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Binding of Erythrocyte Hemoglobin to the Membrane to Realize Signal-Regulatory Function (Review)

Kosmachevskaya, O. V., Nasybullina, E. I., Blindar, V. N., Topunov, A. F.
Applied biochemistry and microbiology 2019 v.55 no.2 pp. 83-98
adenosine triphosphate, cytoskeleton, denaturation, diagnostic techniques, erythrocyte membrane, erythrocytes, hemoglobin, hemolysis, ligands, longevity, mammals, metabolism, nitric oxide, oxidative stress, oxygen, protein binding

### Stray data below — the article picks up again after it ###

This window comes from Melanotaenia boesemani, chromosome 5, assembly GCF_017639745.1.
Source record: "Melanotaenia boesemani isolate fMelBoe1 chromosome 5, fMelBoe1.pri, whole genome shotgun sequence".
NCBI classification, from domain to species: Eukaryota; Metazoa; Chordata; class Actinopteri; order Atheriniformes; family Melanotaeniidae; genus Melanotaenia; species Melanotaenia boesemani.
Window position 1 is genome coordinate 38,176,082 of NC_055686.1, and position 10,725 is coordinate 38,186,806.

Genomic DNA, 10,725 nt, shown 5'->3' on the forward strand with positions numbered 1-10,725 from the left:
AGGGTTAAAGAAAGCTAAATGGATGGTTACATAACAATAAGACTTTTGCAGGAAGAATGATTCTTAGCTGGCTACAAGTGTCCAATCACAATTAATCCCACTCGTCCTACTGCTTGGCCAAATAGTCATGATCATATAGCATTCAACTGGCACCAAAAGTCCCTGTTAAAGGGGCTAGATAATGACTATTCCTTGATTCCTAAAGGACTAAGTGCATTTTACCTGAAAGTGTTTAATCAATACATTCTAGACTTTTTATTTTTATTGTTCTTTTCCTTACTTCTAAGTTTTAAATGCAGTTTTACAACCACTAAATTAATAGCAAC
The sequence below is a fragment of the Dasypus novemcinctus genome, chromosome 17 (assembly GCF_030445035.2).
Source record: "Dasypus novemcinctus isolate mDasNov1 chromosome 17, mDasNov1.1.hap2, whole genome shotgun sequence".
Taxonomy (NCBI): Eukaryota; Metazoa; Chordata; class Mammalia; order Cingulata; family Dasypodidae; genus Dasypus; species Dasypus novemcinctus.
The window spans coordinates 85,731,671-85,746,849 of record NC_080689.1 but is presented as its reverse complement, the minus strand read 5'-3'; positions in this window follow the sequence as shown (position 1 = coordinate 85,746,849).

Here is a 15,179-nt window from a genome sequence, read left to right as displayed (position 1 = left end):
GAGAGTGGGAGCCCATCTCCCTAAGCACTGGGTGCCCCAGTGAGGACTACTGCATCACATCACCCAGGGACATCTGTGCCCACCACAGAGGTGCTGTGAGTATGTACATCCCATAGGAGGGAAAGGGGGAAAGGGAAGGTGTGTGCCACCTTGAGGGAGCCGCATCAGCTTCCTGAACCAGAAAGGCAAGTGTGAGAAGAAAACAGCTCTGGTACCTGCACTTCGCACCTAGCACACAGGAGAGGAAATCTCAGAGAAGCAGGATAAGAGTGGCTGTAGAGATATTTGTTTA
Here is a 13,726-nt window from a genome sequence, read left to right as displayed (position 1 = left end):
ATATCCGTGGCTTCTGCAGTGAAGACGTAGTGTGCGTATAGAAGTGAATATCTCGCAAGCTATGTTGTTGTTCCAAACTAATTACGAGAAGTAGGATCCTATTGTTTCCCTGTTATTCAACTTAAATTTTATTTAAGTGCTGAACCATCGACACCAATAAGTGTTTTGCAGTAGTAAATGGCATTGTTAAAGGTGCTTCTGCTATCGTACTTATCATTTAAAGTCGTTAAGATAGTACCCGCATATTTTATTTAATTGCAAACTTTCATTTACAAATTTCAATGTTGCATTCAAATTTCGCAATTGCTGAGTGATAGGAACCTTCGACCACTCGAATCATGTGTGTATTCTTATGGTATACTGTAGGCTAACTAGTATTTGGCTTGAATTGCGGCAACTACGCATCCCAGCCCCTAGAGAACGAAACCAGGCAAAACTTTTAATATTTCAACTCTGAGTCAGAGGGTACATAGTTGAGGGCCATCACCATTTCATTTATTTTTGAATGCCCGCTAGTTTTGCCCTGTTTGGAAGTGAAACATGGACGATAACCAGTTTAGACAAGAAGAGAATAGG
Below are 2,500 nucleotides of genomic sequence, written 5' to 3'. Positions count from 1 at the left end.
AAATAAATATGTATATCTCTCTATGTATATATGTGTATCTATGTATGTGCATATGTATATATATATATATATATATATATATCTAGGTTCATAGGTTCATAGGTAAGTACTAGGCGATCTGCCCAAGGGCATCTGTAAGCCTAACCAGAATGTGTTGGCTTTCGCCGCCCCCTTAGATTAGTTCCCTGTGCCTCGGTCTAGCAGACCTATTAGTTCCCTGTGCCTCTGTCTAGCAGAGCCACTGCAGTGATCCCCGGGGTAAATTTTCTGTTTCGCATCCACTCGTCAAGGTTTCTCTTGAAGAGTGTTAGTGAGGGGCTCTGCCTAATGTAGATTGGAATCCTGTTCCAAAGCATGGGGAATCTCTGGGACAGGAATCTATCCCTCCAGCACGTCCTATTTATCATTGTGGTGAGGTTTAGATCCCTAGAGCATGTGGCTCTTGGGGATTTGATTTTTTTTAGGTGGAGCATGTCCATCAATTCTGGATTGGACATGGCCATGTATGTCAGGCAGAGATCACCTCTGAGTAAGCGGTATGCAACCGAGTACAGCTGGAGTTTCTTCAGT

Reversible protein binding with membrane components and the cytoskeleton is one of mechanisms of cell metabolism control. This is a crucial mechanism for the regulation of metabolism in nuclear-free cells, mammal erythrocytes, in which it is realized via hemoglobin modification to the membrane-bound state. Hemoglobin can interact with the membrane in different ligands and redox statuses. Thus, this protein can function as a sensor of redox and oxygen conditions. Depending on the oxygen conditions, deoxyHb changes the energetic metabolism, morphology, and deformability of erytrocytes, as well as the release of vascular tone regulators, NO and ATP. This is fulfilled via interaction with the main integral protein of erythrocyte membrane, the band 3 protein. The products of hemoglobin oxidative denaturation, irreversible hemichromes, also carry out a signaling function. Accumulating over time or as result of oxidative stress, chemichromes contain information on the redox conditions and the longevity of erythrocyte functioning. It has been hypothesized that erythrocytes have a program that initiates intracellular hemolysis. The participation of hemoglobin and its membrane-bound form (MBHb) in the realization of this program is discussed. The role of NO donors in the regulation of erythrocyte stability is debated as well. The use of data on the MBHb content in erythrocytes is proposed for clinical diagnostics.